Historic Hanna's Town
Established in 1773, Hanna's Town was the site of the first seat of government for Westmoreland County and hosted the first English courts west of the Allegheny Mountains, signaling settlers foothold on the Pennsylvania frontier and the push to move west. The town was an oasis for travelers, settlers, and those seeking justice and order in the often chaotic environment of the western Pennsylvania frontier.
The town and its inhabitants played a major role in the armed conflict between Pennsylvania and Virginia for control of the area now recognized as southwestern Pennsylvania.
Hanna's Town was active in various issues associated with the American Revolution. The Hanna's Town Resolves were adopted here on May 16, 1775. Before most other colonial communities took a stand against British oppression, Westmoreland County residents proclaimed their willingness to take up arms to defend their rights against Great Britain following the battles at Lexington and Concord. The Hanna's Town Resolves are one of the most direct challenges to British authority preceding the Declaration of Independence. Hanna's Town also served as a recruitment center for the county militia and Continental Army.
In one of the final battles of the Revolutionary War, Hanna's Town was attacked and burned on July 13, 1782, by a raiding party of Seneca and their British allies. The town never recovered and the county seat was moved to Greensburg in 1786.
The town site's subsequent conversion to farmland in the early 1800s preserved it as an archaeological time capsule of frontier life during the waning British colonial period and the emerging American republic. It remains an almost unique archaeological resource in this area.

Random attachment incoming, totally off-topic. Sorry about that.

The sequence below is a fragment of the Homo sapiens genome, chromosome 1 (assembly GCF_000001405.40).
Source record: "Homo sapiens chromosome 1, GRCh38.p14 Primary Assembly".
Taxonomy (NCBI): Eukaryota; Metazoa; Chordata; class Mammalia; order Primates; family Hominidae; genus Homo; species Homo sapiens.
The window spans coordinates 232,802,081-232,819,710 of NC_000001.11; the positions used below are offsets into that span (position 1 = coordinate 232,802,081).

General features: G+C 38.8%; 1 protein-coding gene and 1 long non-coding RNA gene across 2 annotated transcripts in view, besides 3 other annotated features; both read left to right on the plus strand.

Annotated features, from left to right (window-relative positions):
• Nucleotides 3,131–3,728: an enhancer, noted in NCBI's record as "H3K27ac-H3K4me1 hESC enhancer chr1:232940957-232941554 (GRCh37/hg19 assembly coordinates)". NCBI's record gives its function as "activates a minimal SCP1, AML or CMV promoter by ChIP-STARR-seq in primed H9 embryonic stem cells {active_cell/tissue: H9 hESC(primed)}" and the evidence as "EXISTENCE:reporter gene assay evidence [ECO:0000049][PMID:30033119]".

In 1969, Westmoreland County, collaborating with the Westmoreland Historical Society, purchased the 180-acre property for the purpose of creating a historic site that would preserve and share the story of Hanna’s Town. Since then, the Westmoreland Historical Society has initiated archaeological studies, rebuilt important structures such as Hanna's Tavern and the Fort, and developed educational programs to connect the public with an important piece of Westmoreland County history.
Historic Hanna's Town consists of the reconstructed Hanna's Tavern, three re-located log houses, a reconstructed Revolutionary War era fort, and a wagon shed that houses an authentic late 18th century Conestoga wagon.
In 2019, the Westmoreland Historical Society is moving its headquarters to Historic Hanna's Town and opening the Westmoreland History Education Center. With an exhibit gallery, classroom, museum shop, and library, the Education Center invites visitors, educators, and research to discover local history and its connections to broader historical narratives.